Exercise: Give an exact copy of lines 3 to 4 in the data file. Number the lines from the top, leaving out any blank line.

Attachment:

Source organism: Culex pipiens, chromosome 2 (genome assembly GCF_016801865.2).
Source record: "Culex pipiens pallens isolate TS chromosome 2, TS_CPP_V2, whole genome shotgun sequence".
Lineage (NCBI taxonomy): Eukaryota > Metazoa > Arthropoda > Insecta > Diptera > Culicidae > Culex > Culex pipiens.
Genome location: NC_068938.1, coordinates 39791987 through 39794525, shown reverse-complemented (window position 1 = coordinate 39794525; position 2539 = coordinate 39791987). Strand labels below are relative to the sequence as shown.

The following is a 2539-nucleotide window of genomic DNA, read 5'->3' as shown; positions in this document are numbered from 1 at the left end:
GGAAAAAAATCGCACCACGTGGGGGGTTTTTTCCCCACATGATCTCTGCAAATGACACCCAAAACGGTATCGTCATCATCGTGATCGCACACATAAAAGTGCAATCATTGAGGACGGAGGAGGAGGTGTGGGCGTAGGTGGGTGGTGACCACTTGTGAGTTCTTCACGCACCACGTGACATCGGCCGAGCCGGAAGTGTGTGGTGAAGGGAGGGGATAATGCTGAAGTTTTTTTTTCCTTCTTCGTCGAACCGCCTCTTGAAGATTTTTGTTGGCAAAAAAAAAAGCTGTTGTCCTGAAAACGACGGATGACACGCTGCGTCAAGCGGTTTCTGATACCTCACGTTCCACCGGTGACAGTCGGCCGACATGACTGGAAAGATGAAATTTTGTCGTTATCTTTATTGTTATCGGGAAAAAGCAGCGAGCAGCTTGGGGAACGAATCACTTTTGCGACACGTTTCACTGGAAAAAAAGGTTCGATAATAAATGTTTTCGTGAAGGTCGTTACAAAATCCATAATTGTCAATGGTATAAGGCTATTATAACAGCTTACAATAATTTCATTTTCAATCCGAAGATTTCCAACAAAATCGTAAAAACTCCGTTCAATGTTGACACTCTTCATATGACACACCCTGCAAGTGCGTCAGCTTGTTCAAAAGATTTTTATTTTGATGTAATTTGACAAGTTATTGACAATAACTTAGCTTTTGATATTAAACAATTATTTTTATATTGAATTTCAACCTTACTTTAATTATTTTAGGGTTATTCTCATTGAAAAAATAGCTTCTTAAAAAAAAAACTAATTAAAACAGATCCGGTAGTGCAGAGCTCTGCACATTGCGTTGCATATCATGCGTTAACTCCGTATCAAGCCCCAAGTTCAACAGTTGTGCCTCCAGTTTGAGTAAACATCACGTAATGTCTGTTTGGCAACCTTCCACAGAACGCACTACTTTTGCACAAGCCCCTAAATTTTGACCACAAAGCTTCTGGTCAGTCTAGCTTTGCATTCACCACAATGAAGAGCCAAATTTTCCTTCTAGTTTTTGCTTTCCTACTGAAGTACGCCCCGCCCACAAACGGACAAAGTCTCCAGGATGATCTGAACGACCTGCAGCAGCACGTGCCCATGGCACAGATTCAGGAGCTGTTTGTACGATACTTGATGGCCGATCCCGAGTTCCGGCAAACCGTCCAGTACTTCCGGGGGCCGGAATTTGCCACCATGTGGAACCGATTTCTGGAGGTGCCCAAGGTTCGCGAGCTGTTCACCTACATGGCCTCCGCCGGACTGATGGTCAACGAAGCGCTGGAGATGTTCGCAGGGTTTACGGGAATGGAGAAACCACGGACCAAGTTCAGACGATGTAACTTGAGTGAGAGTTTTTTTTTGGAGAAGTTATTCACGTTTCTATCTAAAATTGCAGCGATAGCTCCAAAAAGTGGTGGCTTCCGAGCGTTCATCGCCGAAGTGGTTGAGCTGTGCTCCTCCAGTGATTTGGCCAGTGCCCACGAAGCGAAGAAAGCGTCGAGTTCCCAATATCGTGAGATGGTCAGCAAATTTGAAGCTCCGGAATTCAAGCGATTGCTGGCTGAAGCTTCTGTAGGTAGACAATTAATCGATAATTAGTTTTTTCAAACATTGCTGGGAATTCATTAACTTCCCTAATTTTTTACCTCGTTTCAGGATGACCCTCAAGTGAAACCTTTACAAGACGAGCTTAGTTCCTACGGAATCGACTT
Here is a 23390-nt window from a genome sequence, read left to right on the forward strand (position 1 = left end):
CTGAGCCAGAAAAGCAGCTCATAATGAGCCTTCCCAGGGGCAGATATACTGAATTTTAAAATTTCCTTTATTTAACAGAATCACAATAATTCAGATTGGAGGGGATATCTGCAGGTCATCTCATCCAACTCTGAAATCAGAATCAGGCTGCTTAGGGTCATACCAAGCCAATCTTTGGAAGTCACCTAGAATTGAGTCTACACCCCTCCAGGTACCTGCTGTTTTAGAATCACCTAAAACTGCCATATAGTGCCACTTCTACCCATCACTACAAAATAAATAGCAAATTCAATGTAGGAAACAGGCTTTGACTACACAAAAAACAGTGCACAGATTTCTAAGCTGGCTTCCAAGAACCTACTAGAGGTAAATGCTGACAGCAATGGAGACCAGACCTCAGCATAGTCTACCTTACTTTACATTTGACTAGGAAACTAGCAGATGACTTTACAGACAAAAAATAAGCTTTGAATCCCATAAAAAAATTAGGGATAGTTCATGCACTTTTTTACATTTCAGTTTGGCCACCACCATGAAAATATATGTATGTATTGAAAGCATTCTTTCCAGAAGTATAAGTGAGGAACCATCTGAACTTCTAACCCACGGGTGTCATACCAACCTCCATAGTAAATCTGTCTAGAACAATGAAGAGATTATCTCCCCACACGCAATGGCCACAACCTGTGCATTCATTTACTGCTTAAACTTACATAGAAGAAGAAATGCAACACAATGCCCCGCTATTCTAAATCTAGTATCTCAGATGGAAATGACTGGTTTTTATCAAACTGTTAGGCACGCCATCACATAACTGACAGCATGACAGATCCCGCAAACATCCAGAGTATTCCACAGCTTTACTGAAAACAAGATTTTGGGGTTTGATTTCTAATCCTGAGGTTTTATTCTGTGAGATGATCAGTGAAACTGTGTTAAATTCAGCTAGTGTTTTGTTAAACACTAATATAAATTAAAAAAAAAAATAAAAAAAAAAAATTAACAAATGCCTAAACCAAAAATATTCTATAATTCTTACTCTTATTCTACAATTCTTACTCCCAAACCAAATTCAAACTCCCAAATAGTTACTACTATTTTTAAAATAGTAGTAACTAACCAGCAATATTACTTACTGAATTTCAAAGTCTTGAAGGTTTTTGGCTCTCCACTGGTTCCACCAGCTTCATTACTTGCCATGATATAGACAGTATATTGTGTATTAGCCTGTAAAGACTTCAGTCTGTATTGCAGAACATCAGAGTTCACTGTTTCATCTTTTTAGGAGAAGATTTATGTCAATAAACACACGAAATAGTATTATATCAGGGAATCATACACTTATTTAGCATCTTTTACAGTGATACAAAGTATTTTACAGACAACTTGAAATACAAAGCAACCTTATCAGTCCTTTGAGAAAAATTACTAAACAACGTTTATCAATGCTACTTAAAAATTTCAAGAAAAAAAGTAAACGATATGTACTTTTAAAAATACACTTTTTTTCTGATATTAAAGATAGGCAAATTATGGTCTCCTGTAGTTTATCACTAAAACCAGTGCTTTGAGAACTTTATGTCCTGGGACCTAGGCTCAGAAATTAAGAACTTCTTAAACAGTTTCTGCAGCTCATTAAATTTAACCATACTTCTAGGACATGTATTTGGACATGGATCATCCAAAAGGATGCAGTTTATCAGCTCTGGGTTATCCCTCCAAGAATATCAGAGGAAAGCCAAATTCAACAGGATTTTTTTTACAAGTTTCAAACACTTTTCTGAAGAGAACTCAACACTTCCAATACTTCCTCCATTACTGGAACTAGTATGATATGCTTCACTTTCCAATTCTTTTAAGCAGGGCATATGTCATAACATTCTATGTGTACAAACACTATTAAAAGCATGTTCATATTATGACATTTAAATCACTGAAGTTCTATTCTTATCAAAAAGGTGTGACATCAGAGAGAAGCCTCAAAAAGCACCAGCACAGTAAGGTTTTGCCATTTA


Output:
Lineage (NCBI taxonomy): Eukaryota > Metazoa > Arthropoda > Insecta > Diptera > Culicidae > Culex > Culex pipiens.
Genome location: NC_068938.1, coordinates 39791987 through 39794525, shown reverse-complemented (window position 1 = coordinate 39794525; position 2539 = coordinate 39791987). Strand labels below are relative to the sequence as shown.